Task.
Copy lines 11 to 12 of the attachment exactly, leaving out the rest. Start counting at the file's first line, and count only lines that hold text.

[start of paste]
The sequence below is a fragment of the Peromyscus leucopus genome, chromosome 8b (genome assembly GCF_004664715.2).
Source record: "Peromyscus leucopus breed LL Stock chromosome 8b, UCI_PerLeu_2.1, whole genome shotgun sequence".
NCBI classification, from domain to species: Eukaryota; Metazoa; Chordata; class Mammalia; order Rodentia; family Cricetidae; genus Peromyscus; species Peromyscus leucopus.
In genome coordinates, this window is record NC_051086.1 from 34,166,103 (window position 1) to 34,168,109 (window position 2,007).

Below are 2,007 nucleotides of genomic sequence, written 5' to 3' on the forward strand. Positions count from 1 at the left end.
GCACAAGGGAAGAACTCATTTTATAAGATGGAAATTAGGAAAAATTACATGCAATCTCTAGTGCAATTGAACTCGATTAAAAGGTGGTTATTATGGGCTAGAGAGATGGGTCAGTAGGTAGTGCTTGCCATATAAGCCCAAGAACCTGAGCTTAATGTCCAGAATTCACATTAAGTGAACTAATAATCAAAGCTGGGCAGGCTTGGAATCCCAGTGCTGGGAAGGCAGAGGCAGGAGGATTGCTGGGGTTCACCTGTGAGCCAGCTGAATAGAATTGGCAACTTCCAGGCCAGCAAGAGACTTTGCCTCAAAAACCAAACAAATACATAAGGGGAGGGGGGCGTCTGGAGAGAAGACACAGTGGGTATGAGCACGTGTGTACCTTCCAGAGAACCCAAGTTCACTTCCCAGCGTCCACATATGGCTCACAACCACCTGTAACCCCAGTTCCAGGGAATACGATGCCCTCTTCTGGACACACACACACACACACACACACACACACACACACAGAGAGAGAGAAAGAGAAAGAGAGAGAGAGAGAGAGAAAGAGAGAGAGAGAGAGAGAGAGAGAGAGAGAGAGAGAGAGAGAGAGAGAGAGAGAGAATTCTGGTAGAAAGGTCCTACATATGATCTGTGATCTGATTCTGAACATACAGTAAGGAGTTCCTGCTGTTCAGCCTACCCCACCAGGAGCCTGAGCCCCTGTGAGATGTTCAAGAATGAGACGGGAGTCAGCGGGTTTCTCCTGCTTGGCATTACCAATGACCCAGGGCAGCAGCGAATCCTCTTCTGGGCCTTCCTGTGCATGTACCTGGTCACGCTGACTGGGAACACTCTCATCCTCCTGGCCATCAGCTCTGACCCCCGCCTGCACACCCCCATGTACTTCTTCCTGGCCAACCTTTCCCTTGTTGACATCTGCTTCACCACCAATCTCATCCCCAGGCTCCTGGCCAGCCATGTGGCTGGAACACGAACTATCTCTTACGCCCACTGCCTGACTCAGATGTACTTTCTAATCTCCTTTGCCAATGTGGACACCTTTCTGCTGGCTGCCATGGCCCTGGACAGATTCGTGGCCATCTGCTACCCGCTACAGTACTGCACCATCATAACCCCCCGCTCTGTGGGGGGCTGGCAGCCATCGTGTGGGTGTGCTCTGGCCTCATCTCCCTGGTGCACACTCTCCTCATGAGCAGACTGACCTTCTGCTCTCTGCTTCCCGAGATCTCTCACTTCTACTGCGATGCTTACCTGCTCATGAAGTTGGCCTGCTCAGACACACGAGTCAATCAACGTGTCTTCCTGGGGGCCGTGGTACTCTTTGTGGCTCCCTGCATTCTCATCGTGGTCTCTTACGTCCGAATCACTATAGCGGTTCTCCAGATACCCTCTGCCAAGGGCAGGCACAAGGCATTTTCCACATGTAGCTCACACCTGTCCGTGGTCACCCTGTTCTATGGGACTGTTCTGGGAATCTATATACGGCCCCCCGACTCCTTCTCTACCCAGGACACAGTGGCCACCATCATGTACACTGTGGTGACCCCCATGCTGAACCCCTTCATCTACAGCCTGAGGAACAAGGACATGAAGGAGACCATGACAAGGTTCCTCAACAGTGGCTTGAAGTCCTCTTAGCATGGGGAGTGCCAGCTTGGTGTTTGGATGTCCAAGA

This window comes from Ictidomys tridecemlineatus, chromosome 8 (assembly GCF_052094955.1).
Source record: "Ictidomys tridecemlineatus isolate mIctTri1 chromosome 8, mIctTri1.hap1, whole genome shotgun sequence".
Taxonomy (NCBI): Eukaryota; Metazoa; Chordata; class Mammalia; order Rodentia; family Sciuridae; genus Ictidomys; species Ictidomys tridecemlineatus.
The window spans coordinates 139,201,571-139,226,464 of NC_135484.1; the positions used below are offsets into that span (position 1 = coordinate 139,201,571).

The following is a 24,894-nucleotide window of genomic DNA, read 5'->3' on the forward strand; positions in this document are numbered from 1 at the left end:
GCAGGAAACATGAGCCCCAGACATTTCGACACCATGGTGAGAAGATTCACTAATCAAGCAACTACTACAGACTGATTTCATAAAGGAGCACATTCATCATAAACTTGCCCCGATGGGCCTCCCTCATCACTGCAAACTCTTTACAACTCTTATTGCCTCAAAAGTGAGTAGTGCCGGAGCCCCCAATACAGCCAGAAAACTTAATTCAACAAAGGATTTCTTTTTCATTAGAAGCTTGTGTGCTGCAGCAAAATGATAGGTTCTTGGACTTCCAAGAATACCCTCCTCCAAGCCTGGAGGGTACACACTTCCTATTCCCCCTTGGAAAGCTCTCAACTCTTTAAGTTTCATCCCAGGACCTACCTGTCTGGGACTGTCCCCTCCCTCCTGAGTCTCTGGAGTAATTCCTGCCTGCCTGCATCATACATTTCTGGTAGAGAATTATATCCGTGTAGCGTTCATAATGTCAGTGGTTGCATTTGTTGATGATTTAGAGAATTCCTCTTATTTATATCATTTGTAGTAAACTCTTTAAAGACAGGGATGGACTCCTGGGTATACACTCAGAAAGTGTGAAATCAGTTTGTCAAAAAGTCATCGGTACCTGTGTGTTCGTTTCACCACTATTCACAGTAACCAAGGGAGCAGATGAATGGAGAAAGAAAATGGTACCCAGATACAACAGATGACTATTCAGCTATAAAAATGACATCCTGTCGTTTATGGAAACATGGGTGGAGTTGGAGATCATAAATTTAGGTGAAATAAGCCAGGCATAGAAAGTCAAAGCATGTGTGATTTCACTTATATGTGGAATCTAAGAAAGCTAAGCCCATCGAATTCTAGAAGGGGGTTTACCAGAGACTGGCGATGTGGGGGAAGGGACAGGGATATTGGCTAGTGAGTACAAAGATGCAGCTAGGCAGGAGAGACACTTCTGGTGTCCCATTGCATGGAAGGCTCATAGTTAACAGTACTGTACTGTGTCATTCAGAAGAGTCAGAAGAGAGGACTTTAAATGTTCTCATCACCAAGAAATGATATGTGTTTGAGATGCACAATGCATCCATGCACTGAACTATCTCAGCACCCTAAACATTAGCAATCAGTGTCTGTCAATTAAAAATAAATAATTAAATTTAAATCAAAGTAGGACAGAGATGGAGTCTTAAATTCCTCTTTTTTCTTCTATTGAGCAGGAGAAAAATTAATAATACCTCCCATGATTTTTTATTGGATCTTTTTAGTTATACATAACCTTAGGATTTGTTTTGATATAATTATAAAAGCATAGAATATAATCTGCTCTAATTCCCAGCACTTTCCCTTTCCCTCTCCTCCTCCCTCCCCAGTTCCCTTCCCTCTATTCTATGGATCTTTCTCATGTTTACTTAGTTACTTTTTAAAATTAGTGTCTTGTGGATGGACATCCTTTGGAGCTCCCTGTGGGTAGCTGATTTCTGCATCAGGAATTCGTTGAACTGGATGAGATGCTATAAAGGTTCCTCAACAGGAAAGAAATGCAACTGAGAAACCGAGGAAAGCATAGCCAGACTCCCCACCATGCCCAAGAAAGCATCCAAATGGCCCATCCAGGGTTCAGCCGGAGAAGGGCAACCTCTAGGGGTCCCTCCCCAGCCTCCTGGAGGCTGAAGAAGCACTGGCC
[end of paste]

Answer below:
The following is a 24,894-nucleotide window of genomic DNA, read 5'->3' on the forward strand; positions in this document are numbered from 1 at the left end:
GCAGGAAACATGAGCCCCAGACATTTCGACACCATGGTGAGAAGATTCACTAATCAAGCAACTACTACAGACTGATTTCATAAAGGAGCACATTCATCATAAACTTGCCCCGATGGGCCTCCCTCATCACTGCAAACTCTTTACAACTCTTATTGCCTCAAAAGTGAGTAGTGCCGGAGCCCCCAATACAGCCAGAAAACTTAATTCAACAAAGGATTTCTTTTTCATTAGAAGCTTGTGTGCTGCAGCAAAATGATAGGTTCTTGGACTTCCAAGAATACCCTCCTCCAAGCCTGGAGGGTACACACTTCCTATTCCCCCTTGGAAAGCTCTCAACTCTTTAAGTTTCATCCCAGGACCTACCTGTCTGGGACTGTCCCCTCCCTCCTGAGTCTCTGGAGTAATTCCTGCCTGCCTGCATCATACATTTCTGGTAGAGAATTATATCCGTGTAGCGTTCATAATGTCAGTGGTTGCATTTGTTGATGATTTAGAGAATTCCTCTTATTTATATCATTTGTAGTAAACTCTTTAAAGACAGGGATGGACTCCTGGGTATACACTCAGAAAGTGTGAAATCAGTTTGTCAAAAAGTCATCGGTACCTGTGTGTTCGTTTCACCACTATTCACAGTAACCAAGGGAGCAGATGAATGGAGAAAGAAAATGGTACCCAGATACAACAGATGACTATTCAGCTATAAAAATGACATCCTGTCGTTTATGGAAACATGGGTGGAGTTGGAGATCATAAATTTAGGTGAAATAAGCCAGGCATAGAAAGTCAAAGCATGTGTGATTTCACTTATATGTGGAATCTAAGAAAGCTAAGCCCATCGAATTCTAGAAGGGGGTTTACCAGAGACTGGCGATGTGGGGGAAGGGACAGGGATATTGGCTAGTGAGTACAAAGATGCAGCTAGGCAGGAGAGACACTTCTGGTGTCCCATTGCATGGAAGGCTCATAGTTAACAGTACTGTACTGTGTCATTCAGAAGAGTCAGAAGAGAGGACTTTAAATGTTCTCATCACCAAGAAATGATATGTGTTTGAGATGCACAATGCATCCATGCACTGAACTATCTCAGCACCCTAAACATTAGCAATCAGTGTCTGTCAATTAAAAATAAATAATTAAATTTAAATCAAAGTAGGACAGAGATGGAGTCTTAAATTCCTCTTTTTTCTTCTATTGAGCAGGAGAAAAATTAATAATACCTCCCATGATTTTTTATTGGATCTTTTTAGTTATACATAACCTTAGGATTTGTTTTGATATAATTATAAAAGCATAGAATATAATCTGCTCTAATTCCCAGCACTTTCCCTTTCCCTCTCCTCCTCCCTCCCCAGTTCCCTTCCCTCTATTCTATGGATCTTTCTCATGTTTACTTAGTTACTTTTTAAAATTAGTGTCTTGTGGATGGACATCCTTTGGAGCTCCCTGTGGGTAGCTGATTTCTGCATCAGGAATTCGTTGAACTGGATGAGATGCTATAAAGGTTCCTCAACAGGAAAGAAATGCAACTGAGAAACCGAGGAAAGCATAGCCAGACTCCCCACCATGCCCAAGAAAGCATCCAAATGGCCCATCCAGGGTTCAGCCGGAGAAGGGCAACCTCTAGGGGTCCCTCCCCAGCCTCCTGGAGGCTGAAGAAGCACTGGCC